La Junta’s Director of Economic Development, Cynthia Nieb, is doing this exactly. In partnership with community leaders, Cynthia is exploring non-traditional economic development, using the popularity of public spaces and parks to build a thriving and economically resilient community. Cynthia and city administration partners have leveraged community-will to rehabilitate the city’s historic downtown with the ultimate goal of bringing every block in the city to life. On any given day, you will find community members out in the city’s green spaces, and new philanthropic and governmental investments in mixed-use business development and housing are underway. One such example includes an innovative co-working space, the CORE Center, located in La Junta’s downtown district.

These unique approaches to non-traditional economic advancement display rural Colorado’s driving force beyond being defined by data. And it begins with authenticity and capturing the stories of the people who live here.

In the words of Cassie Rogers Wykoff, Region 6 health connector based out of the Otero County Health Department: “Any of us can look at the data. However, listening to each of the stories of people who call southeast Colorado home is most meaningful to my work.” During a morning panel conversation on the intersection of poverty and health, she reiterated that program innovations and stronger collaborations customized to meet the complex needs of rural communities can create lasting change.

And, it can’t be the same 10 voices at community meetings or when decisions are being made that impact southeast Coloradans. System-wide, communities must become more informed by the people most impacted by poverty, ensuring new voices are at the table to achieve health equity.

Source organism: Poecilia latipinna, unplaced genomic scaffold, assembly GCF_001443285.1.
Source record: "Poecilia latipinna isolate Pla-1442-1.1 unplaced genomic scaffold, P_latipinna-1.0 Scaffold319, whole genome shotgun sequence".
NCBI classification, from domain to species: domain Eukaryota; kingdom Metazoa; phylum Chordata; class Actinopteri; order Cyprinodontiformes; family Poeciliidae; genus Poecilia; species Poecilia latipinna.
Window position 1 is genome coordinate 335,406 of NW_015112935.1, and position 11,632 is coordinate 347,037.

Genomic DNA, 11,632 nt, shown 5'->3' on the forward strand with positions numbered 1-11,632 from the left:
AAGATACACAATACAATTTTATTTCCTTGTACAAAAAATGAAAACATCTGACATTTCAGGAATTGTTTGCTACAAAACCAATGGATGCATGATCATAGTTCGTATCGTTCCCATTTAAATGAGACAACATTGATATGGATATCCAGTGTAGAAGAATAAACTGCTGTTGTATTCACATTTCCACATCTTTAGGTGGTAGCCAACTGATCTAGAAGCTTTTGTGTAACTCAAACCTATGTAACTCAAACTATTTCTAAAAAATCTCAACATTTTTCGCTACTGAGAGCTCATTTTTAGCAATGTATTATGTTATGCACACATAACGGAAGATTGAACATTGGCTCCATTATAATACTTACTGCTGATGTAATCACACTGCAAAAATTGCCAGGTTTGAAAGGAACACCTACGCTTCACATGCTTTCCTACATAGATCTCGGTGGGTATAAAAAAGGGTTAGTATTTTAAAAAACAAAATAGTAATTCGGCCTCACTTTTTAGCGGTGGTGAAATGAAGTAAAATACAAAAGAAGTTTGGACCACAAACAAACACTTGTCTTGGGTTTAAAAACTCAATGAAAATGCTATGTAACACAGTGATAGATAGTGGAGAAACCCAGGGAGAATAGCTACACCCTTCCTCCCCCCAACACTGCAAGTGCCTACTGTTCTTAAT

Speaking from personal experience, we heard from Elia Trujillo who moved the audience by sharing her experience with childhood hunger and homelessness, bravely telling the tale of her and her siblings sucking on pebbles to curb the cravings of hunger. Elia relentlessly expressed that people in her community still suffer from hunger, and we must create a better world for our young people. Elia has channeled her hardships into her life’s work; now serving as language coordinator at Prowers Medical Center. She approaches her work of breaking down language and cultural barriers by welcoming each patient she sees with humility and compassion.

For youth who share similar experiences as the young Elia, leaders in southeast Colorado are charged with developing programs that help to ensure a better world for young people in need of hope and opportunity.

By exploring the 12 Key Assets Commonwealth comprised of each community’s inherent strengths, Ogallala Commons engages young people by growing an appreciation for their community’s existing assets. The organization strives to leverage connection, networking and skill-building to create brighter opportunities for youth to stay local. Ultimately, changing the rural narrative and creating a landscape where children growing up can thrive has a measurable impact on disrupting the prevailing sentiment of rural Colorado lacking economic vitality.

As the day ended and I traveled home, I admired the shifting landscape from open, rolling meadows in rural Colorado to the flash and flicker of city lights, and I reflected on what I learned.

I left reaffirmed in the notion that we can best accomplish our work through listening and learning from community and the voices within. There is no doubt that communities can harness the energy and find solutions to many of their existing health and economic challenges. By elevating the voices of those left in the shadows and bringing leaders together to create change, we can work together on building opportunities to thrive throughout southeast Colorado.

From the innovative solutions already underway, I know there is hope to elevate more ideas and a shared vision for a future that dismantles poverty.